Seminar Zoom Link
Abstract: Scale appears to be the winningrecipe in today’s leaderboards. And yet, extreme-scale neural models are(un)surprisingly brittle and make errors that are often nonsensical and even counterintuitive. In this talk, I will argue for the importance of knowledge, especially commonsense knowledge, as well as inference-time reasoning algorithms, and demonstrate how smaller models developed in academia can still have an edge over larger industry-scale models, if powered with knowledge and/or reasoning algorithms.
Bio: Yejin Choi is Brett Helsel professor at the Paul G. Allen School of Computer Science & Engineering at the University of Washington and also a senior research director at AI2overseeing the project Mosaic. Her research investigates a wide variety of problems across NLP and AI including commonsense knowledge and reasoning, neural language (de-)generation, language grounding with vision and experience, and AI for social good. She is a MacArthur Fellow and a co-recipient of the NAACL Best Paper Award in 2022, the ICML Outstanding Paper Award in 2022, the ACL Test of Time award in 2021, the CVPR Longuet-Higgins Prize (test of time award) in 2021, the NeurIPS Outstanding Paper Award in 2021, the AAAI Outstanding Paper Award in 2020, the Borg Early Career Award (BECA) in 2018, the inaugural Alexa Prize Challenge in 2017, IEEE AI’s 10 to Watch in 2016, and the ICCV Marr Prize (best paper award) in 2013. She received her Ph.D. in Computer Science at Cornell University and BS in Computer Science and Engineering at Seoul National University in Korea.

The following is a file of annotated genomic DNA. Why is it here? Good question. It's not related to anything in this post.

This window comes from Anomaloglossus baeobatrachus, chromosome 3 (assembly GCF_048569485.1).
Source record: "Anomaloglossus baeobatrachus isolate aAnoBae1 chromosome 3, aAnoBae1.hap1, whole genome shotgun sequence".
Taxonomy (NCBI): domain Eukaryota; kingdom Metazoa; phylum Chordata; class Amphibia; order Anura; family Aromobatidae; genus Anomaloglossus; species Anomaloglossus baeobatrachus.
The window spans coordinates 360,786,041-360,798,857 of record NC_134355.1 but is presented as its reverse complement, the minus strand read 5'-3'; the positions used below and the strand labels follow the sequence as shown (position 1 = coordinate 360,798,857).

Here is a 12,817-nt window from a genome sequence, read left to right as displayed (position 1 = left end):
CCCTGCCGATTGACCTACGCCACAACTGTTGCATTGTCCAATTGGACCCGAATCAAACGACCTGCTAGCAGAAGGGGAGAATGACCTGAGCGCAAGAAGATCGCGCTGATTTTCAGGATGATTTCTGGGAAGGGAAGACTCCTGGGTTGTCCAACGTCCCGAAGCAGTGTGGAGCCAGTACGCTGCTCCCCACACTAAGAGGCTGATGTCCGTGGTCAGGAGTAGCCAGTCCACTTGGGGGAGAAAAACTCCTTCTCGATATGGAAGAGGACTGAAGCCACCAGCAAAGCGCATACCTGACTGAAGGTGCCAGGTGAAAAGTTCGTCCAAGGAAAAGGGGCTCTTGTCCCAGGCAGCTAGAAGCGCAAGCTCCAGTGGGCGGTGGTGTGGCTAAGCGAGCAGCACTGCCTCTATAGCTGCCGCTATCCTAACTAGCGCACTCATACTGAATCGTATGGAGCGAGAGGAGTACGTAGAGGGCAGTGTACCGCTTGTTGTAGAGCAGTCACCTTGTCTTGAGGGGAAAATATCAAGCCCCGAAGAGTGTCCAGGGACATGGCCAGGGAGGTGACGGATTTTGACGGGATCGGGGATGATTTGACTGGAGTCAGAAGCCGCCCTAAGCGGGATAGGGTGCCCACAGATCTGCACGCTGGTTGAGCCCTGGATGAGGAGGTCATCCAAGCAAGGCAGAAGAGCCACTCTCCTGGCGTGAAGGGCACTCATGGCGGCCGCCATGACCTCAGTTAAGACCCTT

Meeting ID: 161 256 5548